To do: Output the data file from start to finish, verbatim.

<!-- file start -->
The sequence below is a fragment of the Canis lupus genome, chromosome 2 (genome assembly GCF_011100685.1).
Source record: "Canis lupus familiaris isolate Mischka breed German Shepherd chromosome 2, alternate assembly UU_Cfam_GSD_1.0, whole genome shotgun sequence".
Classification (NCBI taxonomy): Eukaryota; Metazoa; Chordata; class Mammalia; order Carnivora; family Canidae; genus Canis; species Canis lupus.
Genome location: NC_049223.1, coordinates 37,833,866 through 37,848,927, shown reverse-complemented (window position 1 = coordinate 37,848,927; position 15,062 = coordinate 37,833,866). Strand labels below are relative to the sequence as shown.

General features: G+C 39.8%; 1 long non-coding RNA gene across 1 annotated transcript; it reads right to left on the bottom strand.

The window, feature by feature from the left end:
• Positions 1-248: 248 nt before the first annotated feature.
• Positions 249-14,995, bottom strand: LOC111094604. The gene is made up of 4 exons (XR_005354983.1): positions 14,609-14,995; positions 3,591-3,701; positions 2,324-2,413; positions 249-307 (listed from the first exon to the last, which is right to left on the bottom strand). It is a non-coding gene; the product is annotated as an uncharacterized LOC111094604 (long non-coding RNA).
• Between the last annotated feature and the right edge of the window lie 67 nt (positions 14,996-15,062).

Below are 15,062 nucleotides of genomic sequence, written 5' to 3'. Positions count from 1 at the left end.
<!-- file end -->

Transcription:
The sequence below is a fragment of the Canis lupus genome, chromosome 2 (genome assembly GCF_011100685.1).
Source record: "Canis lupus familiaris isolate Mischka breed German Shepherd chromosome 2, alternate assembly UU_Cfam_GSD_1.0, whole genome shotgun sequence".
Classification (NCBI taxonomy): Eukaryota; Metazoa; Chordata; class Mammalia; order Carnivora; family Canidae; genus Canis; species Canis lupus.
Genome location: NC_049223.1, coordinates 37,833,866 through 37,848,927, shown reverse-complemented (window position 1 = coordinate 37,848,927; position 15,062 = coordinate 37,833,866). Strand labels below are relative to the sequence as shown.

General features: G+C 39.8%; 1 long non-coding RNA gene across 1 annotated transcript; it reads right to left on the bottom strand.

The window, feature by feature from the left end:
• Positions 1-248: 248 nt before the first annotated feature.
• Positions 249-14,995, bottom strand: LOC111094604. The gene is made up of 4 exons (XR_005354983.1): positions 14,609-14,995; positions 3,591-3,701; positions 2,324-2,413; positions 249-307 (listed from the first exon to the last, which is right to left on the bottom strand). It is a non-coding gene; the product is annotated as an uncharacterized LOC111094604 (long non-coding RNA).
• Between the last annotated feature and the right edge of the window lie 67 nt (positions 14,996-15,062).

Below are 15,062 nucleotides of genomic sequence, written 5' to 3'. Positions count from 1 at the left end.